While Kenya is generally peaceful and friendly, crime and protests during elections can increase and travelers can get caught in the middle.
The best advice is to be an informed traveler. Check the news, websites and ask locals about any tension. Because like many things in parts of Africa, problems can escalate very quickly.
Plus having a good grasp of what's happening in the country you are traveling in can make your visit far more interesting.
Despite Kenya being a beautiful and exotic destination, crime is common in Kenya's urban centres, coastal beach resorts, northern Kenya (including the North East Province), the northern parts of Eastern, Coastal and Rift Valley Provinces and north of Malindi. But there's no need to be paranoid and change your travel plans, exercise some common sense and take precautions where possible to avoid crime as you would anywhere you travel.
There are some suburbs travelers should avoid as they tend to be crime hot spots. Most include slums, like Kibera which is the largest urban slum in Africa. Eastleigh, in Nairobi's east is considered a high risk area due to the number of terror related incidents which have occurred since 2012. Violent crimes have also been known to occur in Buruburu, Kasarani, Mathare, Pangan, South B and South C.
Bag snatching and other petty crime is common around transport hubs. Violent crime in Nairobi is increasing in some suburbs with armed carjackings, kidnappings and home invasions.
Compared to the capital Nairobi, Mombasa's crime rate is lower however it's still necessary to take precautions when out and about.
Travelers should be alert and take caution in the Old Town area of Mombasa and the Likoni Ferry. Avoid hanging out at the beach at night and take taxis wherever you need to go at night rather than walk.
Bandits or shiftas are an unfortunate problem in Kenya, with many originating from neighboring Somalia. The issue is widespread in Kenya which means you need to be aware of your surroundings and take precautions if you plan to travel beyond the urban centres. It's best to avoid traveling at night.
Tourists are rarely targeted in game reserves and national parks in Kenya but there have been past incidents involving tourists while on safari, even in the popular Masai Mara and Samburu reserves. Police and security forces are present in these areas and if your safari guides advise you to put your windows up, pack away your camera and other valuables while traveling through a village; listen to them. Aside from bandits, the occasional snatch and grab does happen.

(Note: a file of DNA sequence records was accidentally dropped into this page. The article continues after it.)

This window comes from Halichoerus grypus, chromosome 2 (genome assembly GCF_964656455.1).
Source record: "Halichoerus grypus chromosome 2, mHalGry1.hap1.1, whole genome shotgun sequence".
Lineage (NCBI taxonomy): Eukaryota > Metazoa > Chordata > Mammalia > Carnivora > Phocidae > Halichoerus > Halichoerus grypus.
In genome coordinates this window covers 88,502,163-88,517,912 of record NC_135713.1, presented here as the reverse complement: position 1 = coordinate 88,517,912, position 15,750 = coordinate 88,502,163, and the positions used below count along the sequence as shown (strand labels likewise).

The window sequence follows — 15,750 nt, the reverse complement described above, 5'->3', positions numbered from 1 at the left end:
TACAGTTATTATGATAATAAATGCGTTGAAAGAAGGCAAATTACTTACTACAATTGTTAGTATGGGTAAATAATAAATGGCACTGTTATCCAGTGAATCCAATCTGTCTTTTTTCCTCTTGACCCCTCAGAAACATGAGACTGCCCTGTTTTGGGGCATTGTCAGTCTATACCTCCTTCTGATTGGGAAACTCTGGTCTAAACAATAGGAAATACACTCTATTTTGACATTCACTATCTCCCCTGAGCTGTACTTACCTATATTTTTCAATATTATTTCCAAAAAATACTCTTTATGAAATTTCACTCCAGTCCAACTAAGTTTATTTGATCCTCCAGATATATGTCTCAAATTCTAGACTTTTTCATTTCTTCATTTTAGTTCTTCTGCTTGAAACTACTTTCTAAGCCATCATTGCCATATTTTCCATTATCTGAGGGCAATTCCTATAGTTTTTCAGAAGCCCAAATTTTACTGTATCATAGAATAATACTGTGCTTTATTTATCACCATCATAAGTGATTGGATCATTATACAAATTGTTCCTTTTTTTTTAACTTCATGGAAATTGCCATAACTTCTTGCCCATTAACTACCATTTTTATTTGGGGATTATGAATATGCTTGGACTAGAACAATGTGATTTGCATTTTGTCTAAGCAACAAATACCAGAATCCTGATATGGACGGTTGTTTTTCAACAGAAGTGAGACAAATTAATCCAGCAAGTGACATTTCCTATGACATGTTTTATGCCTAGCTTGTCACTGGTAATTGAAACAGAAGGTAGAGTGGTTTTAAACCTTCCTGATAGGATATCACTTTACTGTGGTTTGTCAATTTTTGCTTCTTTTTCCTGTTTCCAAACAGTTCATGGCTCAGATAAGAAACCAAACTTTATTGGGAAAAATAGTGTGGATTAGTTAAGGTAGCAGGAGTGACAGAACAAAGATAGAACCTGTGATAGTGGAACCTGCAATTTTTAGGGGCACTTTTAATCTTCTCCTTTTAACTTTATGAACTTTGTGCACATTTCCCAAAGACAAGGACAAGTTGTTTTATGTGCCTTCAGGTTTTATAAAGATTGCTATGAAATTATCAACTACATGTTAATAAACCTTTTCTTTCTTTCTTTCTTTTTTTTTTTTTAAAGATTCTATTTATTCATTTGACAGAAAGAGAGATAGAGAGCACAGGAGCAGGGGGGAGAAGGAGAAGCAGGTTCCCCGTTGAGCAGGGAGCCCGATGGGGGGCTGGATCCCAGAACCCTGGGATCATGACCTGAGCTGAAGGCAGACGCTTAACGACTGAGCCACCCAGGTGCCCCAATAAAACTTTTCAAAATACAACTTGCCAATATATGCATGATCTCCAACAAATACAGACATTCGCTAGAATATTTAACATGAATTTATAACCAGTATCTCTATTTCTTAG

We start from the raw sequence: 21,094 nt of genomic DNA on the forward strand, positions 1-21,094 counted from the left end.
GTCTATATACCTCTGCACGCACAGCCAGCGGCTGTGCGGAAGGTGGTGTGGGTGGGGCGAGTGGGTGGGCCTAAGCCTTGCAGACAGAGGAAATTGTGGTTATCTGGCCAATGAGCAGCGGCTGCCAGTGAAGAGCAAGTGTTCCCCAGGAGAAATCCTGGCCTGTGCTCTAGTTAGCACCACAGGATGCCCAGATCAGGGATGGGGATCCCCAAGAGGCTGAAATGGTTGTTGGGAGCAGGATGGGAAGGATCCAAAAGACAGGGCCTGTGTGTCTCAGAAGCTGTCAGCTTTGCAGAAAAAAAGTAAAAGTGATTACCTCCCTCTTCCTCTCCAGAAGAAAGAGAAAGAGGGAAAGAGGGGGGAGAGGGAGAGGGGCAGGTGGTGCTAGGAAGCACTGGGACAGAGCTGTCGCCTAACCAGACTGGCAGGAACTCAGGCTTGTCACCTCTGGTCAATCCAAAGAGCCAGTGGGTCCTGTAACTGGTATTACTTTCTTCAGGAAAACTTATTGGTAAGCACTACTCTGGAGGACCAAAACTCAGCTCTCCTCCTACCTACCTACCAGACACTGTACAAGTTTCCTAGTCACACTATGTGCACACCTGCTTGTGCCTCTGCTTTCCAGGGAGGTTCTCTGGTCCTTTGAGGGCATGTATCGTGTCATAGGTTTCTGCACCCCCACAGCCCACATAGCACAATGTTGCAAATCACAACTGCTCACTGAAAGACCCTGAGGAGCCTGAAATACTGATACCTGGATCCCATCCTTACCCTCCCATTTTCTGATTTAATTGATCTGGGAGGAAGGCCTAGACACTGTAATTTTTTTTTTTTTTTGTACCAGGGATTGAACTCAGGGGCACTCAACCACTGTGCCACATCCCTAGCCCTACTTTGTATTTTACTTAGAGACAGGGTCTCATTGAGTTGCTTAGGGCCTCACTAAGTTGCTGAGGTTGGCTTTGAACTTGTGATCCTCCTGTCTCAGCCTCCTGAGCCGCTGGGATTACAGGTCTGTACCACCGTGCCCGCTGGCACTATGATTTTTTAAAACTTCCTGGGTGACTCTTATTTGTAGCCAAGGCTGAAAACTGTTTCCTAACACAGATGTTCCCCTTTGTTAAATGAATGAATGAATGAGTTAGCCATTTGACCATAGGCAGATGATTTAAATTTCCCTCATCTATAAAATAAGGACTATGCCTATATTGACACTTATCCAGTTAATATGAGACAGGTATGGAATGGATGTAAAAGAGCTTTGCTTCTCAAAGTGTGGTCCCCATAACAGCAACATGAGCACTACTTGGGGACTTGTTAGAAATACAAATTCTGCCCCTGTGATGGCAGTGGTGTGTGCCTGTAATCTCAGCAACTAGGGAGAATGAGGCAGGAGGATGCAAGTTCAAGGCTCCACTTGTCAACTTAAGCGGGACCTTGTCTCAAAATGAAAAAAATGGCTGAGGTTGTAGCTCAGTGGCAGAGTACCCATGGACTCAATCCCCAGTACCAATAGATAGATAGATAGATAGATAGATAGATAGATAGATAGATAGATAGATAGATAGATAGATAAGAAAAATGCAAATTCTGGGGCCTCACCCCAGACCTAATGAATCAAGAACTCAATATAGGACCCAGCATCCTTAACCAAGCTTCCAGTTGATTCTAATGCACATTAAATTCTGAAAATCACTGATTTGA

Banditry, cattle rustling and ethnic clashes have caused sporadic violence in these areas. Travelers aren't always targeted but its better not to put yourself in a situation where you could be.
Travel advisories warn travelers not to travel to or around these border zones. All three countries are experiencing localized conflicts. Violence, such as armed banditry, violent cattle rustling, counter raids and tribal warfare, are common along the Kenya-Ethiopia border. Kidnapping, armed banditry and clan warfare occur along Kenya's borders with Sudan and Somalia. In November 2008, two Westerners were kidnapped on the Kenyan side of the Somali border and taken into Somalia. Somalia's border has long been a no-go zone for any travelers due its ever present internal conflicts and terrorism issues.
Anti Somali government extremist group Al Shaabab continue to threaten Kenya with attacks on shopping centres, foreign embassies and other spots where tourists frequent. Most government travel advisories indicate that travelers should exercise a higher than usual level of caution while in Kenya.
Kenya is targetted by Al Shaabab due to their military intervention in Somalia and highly developed tourism (which guarantees media coverage of their nefarious activities). Several of the latest terrorism incidents have occurred near the border with Somalia such as the 2015 Garissa University attack where around 150 people were killed and many injured. Attacks have continued in Garissa county and neighboring Lamu county.
In 2013, Nairobi's Westgate Shopping Centre was targeted. 67 people including foreigners lost their lives in a shooting carried out by Al Shaabab militants. The coastal town of Mombasa has also not been left untouched by terrorist activities with a police station targeted in a stabbing and petrol bomb attack by three assailants, leaving two police officers wounded.
Homosexuality is illegal in Kenya and it could land you in prison for up to 14 years plus financial penalties. Avoid public displays of affection as they are frowned upon and the locals can get hostile. People in positions of power such as government and numerous religious groups have often publicly denounced homosexuality which has continued to cultivate a culture of homophobia in the country. Attitudes are slowly changing thanks to local LGBTI services and advocacy groups however there's still a long way to go.
For the most part, female travelers to Kenya will have a trouble free time. The locals are friendly, respectful, hospitable and most speak English.
There have been some reports of women experiencing harassment by men trying their luck or prostitutes at the beach resort areas on the coast. Avoid hanging out at the beach or wandering around at night. Instead, take a taxi if you plan to head out at night, even if you are with others. Keep the beach wear at the beach and dress modestly when traveling around town. And as you would at home or anywhere else, avoid getting too intoxicated.
If you do decide to head to Kenya for a holiday, and there's no reason you shouldn't, then these tips might be helpful.
When traveling to any country, personal travel insurance is important. Not everyone travelling to East Africa will experience a violent crime, but petty theft is common and covering small possessions like cameras and jewelry is a good idea.
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